low self-esteem, the authors wrote. This may explain why Instagram, where personal photos take center stage, received the worst scores for body image and anxiety.
As one survey respondent wrote, “Instagram easily makes girls and women feel as if their bodies aren’t good enough as people add filters and edit their pictures in order for them to look ‘perfect’.”
Other research has underscored that the more social networks a young adult uses, the more likely he or she is to report depression and anxiety. Trying to navigate between different norms and friend networks on various platforms could be to blame, researchers say—although it’s also possible that people with poor mental health are drawn to multiple social-media platforms in the first place.
To reduce the harmful effects of social media on children and young adults, the study suggested that social media companies make immediate changes. It also recommends that companies find a way to highlight when photos of people have been digitally manipulated, as well as identify and offer help to users who could be suffering from mental health problems. (A feature rolled out on Instagram last year allowing users to anonymously flag troublesome posts.)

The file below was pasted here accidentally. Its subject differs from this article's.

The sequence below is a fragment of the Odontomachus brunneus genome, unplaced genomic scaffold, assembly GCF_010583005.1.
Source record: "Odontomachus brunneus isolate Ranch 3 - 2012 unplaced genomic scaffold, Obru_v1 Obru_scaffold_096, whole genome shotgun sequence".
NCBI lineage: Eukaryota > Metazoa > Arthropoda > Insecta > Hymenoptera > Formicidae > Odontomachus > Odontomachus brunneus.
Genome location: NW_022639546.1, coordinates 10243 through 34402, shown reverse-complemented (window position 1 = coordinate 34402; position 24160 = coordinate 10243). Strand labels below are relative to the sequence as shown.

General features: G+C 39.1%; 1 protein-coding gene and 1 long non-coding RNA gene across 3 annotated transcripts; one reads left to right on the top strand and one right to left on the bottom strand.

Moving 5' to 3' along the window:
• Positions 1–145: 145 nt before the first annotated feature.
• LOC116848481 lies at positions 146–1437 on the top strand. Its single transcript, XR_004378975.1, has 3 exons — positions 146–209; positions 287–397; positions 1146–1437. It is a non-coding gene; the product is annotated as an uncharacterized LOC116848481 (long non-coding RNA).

The researchers said that they hope to empower young adults to use social networks “in a way that protects and promotes their health and wellbeing,” the report states. “Social media isn’t going away soon, nor should it. We must be ready to nurture the innovation that the future holds.”
Jasmine Browley holds an MA in journalism from Columbia College Chicago, and has contributed to Ebony, Jet and MADE Magazine among others. So, clearly, she knows some stuff. Follow her digital journey @JasmineBrowley.